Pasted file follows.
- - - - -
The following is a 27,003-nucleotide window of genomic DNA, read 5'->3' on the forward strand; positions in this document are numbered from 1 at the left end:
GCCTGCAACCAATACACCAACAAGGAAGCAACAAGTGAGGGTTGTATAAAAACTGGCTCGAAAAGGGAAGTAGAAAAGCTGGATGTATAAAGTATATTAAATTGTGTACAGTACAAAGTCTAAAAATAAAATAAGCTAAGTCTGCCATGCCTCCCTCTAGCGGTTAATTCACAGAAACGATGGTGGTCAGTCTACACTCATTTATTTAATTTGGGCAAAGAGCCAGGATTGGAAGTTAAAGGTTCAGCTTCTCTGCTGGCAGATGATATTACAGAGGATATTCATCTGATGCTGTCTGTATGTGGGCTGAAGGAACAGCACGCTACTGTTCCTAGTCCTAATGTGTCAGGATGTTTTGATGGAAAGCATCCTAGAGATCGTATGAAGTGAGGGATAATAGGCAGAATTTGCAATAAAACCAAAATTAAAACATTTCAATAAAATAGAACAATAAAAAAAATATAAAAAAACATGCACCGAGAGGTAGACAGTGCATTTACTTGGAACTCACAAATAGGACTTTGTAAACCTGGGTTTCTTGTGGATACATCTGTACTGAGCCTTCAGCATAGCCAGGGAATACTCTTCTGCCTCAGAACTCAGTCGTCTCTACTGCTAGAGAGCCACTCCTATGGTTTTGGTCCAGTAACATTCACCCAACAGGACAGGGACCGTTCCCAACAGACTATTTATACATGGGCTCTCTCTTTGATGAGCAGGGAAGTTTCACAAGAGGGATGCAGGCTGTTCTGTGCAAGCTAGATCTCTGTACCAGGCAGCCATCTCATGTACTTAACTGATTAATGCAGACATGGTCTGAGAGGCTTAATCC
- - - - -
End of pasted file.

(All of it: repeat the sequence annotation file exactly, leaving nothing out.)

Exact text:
The following is a 27,003-nucleotide window of genomic DNA, read 5'->3' on the forward strand; positions in this document are numbered from 1 at the left end:
GCCTGCAACCAATACACCAACAAGGAAGCAACAAGTGAGGGTTGTATAAAAACTGGCTCGAAAAGGGAAGTAGAAAAGCTGGATGTATAAAGTATATTAAATTGTGTACAGTACAAAGTCTAAAAATAAAATAAGCTAAGTCTGCCATGCCTCCCTCTAGCGGTTAATTCACAGAAACGATGGTGGTCAGTCTACACTCATTTATTTAATTTGGGCAAAGAGCCAGGATTGGAAGTTAAAGGTTCAGCTTCTCTGCTGGCAGATGATATTACAGAGGATATTCATCTGATGCTGTCTGTATGTGGGCTGAAGGAACAGCACGCTACTGTTCCTAGTCCTAATGTGTCAGGATGTTTTGATGGAAAGCATCCTAGAGATCGTATGAAGTGAGGGATAATAGGCAGAATTTGCAATAAAACCAAAATTAAAACATTTCAATAAAATAGAACAATAAAAAAAATATAAAAAAACATGCACCGAGAGGTAGACAGTGCATTTACTTGGAACTCACAAATAGGACTTTGTAAACCTGGGTTTCTTGTGGATACATCTGTACTGAGCCTTCAGCATAGCCAGGGAATACTCTTCTGCCTCAGAACTCAGTCGTCTCTACTGCTAGAGAGCCACTCCTATGGTTTTGGTCCAGTAACATTCACCCAACAGGACAGGGACCGTTCCCAACAGACTATTTATACATGGGCTCTCTCTTTGATGAGCAGGGAAGTTTCACAAGAGGGATGCAGGCTGTTCTGTGCAAGCTAGATCTCTGTACCAGGCAGCCATCTCATGTACTTAACTGATTAATGCAGACATGGTCTGAGAGGCTTAATCC